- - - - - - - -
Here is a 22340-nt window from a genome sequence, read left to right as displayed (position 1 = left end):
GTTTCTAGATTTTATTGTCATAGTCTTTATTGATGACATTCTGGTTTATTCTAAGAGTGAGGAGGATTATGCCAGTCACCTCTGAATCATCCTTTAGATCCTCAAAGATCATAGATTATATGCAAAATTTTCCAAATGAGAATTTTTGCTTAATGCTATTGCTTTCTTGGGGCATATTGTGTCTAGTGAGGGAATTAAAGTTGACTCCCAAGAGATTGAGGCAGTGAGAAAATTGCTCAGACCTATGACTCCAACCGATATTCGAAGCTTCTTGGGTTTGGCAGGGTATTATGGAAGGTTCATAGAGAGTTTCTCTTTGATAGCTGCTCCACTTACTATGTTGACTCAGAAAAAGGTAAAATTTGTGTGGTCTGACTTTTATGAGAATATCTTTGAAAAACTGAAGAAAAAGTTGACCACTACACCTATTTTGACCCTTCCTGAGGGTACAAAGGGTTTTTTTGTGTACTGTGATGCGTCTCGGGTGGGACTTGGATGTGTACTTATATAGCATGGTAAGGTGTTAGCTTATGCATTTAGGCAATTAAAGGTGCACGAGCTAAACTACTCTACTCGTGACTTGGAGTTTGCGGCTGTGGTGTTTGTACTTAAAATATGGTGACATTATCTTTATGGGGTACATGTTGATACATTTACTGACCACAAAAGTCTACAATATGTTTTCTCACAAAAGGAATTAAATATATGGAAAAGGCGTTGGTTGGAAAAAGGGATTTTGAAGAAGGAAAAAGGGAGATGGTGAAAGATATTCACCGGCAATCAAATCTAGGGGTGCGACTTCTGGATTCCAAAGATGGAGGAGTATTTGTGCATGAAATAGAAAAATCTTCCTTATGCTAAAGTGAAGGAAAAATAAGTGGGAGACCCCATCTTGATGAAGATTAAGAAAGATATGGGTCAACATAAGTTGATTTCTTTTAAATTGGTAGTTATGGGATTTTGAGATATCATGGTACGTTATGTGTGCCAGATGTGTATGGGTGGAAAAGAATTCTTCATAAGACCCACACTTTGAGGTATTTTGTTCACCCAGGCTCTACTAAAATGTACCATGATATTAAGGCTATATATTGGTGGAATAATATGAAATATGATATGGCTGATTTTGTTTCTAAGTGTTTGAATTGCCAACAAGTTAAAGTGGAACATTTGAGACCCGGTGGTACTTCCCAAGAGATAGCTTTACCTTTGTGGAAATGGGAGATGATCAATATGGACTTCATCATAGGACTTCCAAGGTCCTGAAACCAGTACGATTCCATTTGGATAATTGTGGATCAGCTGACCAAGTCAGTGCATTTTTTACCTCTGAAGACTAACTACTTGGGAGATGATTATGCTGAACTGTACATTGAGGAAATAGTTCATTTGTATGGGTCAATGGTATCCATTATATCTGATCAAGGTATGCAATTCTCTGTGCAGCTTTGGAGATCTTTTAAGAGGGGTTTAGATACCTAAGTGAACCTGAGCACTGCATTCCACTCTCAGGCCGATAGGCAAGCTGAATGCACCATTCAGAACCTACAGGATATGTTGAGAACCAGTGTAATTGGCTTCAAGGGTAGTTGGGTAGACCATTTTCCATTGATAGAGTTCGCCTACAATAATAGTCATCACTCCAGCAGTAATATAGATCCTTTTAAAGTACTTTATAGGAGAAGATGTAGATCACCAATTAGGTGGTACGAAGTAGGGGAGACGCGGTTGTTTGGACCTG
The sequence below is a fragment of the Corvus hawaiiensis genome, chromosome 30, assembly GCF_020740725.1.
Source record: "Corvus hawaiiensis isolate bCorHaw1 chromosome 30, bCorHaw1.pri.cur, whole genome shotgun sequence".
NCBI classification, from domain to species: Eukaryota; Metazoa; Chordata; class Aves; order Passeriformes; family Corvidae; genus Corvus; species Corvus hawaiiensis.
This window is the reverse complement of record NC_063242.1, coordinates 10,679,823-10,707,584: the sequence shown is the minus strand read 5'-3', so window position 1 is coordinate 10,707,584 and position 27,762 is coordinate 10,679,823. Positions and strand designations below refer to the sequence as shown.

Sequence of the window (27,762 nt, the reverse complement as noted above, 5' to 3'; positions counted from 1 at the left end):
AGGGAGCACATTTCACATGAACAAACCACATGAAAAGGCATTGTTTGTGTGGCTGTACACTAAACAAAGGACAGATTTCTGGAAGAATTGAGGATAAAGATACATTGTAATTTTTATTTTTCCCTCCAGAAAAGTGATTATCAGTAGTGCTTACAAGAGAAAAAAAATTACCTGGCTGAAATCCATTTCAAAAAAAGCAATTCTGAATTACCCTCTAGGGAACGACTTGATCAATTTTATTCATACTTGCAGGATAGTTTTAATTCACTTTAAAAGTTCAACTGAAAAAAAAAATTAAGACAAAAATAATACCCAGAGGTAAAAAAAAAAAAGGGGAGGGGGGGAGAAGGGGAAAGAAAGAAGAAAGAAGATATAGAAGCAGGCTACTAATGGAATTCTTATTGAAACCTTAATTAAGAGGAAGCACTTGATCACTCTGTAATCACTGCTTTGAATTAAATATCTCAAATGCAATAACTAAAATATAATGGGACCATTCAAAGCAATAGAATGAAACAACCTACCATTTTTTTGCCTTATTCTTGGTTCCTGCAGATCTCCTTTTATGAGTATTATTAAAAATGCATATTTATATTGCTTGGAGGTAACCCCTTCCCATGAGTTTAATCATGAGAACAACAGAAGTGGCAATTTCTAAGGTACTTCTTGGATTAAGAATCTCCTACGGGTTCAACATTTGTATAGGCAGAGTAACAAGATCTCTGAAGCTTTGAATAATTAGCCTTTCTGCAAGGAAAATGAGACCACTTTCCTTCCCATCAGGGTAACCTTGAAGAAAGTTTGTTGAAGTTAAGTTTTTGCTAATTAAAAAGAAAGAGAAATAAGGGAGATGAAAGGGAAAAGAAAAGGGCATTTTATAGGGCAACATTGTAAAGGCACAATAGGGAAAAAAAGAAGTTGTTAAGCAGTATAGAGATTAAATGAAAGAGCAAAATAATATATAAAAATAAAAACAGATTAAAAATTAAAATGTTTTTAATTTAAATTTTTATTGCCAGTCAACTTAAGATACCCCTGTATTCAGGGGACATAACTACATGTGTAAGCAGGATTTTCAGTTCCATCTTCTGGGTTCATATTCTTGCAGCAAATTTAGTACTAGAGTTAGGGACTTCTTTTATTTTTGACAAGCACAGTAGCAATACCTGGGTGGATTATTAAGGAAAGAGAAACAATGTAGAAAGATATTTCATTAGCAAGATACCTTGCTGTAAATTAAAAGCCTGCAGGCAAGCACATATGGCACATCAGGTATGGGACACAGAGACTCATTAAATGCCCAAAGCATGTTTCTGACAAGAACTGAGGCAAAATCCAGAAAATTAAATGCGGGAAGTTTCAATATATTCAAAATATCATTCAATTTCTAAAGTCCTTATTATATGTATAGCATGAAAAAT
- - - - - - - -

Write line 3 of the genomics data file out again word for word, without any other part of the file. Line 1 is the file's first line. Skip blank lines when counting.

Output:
The sequence below is a fragment of the Corvus hawaiiensis genome, chromosome 30, assembly GCF_020740725.1.